Like Bella before her, Katniss is pursued by two laddies-in-waiting, in this case Gale Hawthorne (Liam Hemsworth), the strapping District 12 hunk and fellow illegal hunter she leaves behind, and Peeta Mellark (Josh Hutcherson), the baker's son who joins Katniss in the Games and secretly pines for her. Are you Team Gale or Team Peeta? You might not care as much, since neither has the exotic allure of a vampire or a wolf. But Hemsworth (The Last Song, with girlfriend Miley Cyrus) quickly establishes a strong, appealing presence. And Hutcherson (The Kids Are All Right) brings humor and a bruised heart to a boy who needs to mature fast.
Dynamite actors dot the film. Stanley Tucci is a brilliant blend of mirth and malice as Caesar Flickerman, a TV host who reps the dark side of Ryan Seacrest in this lethal version of American Idol. Elizabeth Banks brings malicious wit to the bewigged and powdered PR guru Effie Trinket. "May the odds be ever in your favor," announces Effie with inane sincerity. And the reliably stellar Woody Harrelson cuts deep as the perpetually shitfaced Haymitch Abernathy, a former victor in the Games now acting as mentor to both Katniss and Peeta. When he's not falling-down drunk, Haymitch instructs his protégés on how to suck up to sponsors who send supplies into the arena when a Tribute wins audience favor. So-called reality TV is given a sharp, satirical kick as Tributes learn to play and pander to hidden cameras. Is Katniss really falling for Peeta as she nurses his wounds, or is she faking it to save her ass and his? Discuss.
Sadly, the erotic heat that Collins generates between Katniss and Peeta in a hidden cave never rises above room temperature onscreen. Hand-to-hand combat does fuel the intensity as Katniss fights career Tributes trained to go medieval on enemy ass. Check out machete-wielding Cato (Alexander Ludwig) and knife-throwing Clove (Isabelle Fuhrman), not to mention a swarm of deadly, genetically engineered wasps called Tracker Jackers. The caring bond Katniss forms with Rue (Amandla Stenberg), the youngest Tribute, is just a brief break from the assaults aimed to make Katniss trade her soul for survival.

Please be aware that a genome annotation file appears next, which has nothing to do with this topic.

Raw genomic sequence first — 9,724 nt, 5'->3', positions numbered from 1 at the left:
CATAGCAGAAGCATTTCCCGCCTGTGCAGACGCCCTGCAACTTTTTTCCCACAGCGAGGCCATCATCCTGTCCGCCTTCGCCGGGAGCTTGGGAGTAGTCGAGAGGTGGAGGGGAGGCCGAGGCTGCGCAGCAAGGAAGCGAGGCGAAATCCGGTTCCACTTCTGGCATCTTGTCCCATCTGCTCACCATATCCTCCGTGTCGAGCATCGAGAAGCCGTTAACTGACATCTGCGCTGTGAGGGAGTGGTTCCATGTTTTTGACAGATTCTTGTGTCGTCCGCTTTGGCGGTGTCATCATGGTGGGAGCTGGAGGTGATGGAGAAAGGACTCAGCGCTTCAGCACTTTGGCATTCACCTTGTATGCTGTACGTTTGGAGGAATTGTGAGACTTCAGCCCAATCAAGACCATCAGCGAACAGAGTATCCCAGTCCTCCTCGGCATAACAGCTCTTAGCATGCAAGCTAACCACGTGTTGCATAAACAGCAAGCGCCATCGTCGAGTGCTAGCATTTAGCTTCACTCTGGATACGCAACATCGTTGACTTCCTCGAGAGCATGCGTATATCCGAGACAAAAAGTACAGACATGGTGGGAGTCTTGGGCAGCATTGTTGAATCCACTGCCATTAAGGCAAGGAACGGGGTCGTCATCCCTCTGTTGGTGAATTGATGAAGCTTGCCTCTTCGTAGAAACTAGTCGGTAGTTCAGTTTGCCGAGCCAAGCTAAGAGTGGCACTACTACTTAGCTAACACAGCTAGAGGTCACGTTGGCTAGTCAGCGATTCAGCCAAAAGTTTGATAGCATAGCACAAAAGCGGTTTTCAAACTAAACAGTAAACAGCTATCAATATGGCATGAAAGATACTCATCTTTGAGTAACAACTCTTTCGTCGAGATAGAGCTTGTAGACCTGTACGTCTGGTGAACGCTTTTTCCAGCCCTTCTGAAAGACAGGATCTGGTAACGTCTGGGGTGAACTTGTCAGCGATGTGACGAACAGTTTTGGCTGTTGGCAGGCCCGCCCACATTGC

For all its compromises, The Hunger Games is a zeitgeist movie that captures the spirit of a soul-sucking age in which ego easily trumps common cause. Ironically, the kill-to-win ethos that dominates movies from 1987's prophetic The Running Man to the undiluted brutality of Japan's Battle Royale in 2000, may find its largest viewership in The Hunger Games. But will mainstream audiences respond to the moral challenge churning under the pop-culture razzle-dazzle? It's anybody's guess. My advice is to keep your eyes on Lawrence, who turns the movie into a victory by presenting a heroine propelled by principle instead of hooking up with the cutest boy. That's what makes Katniss revolutionary. May the odds be ever in her favor.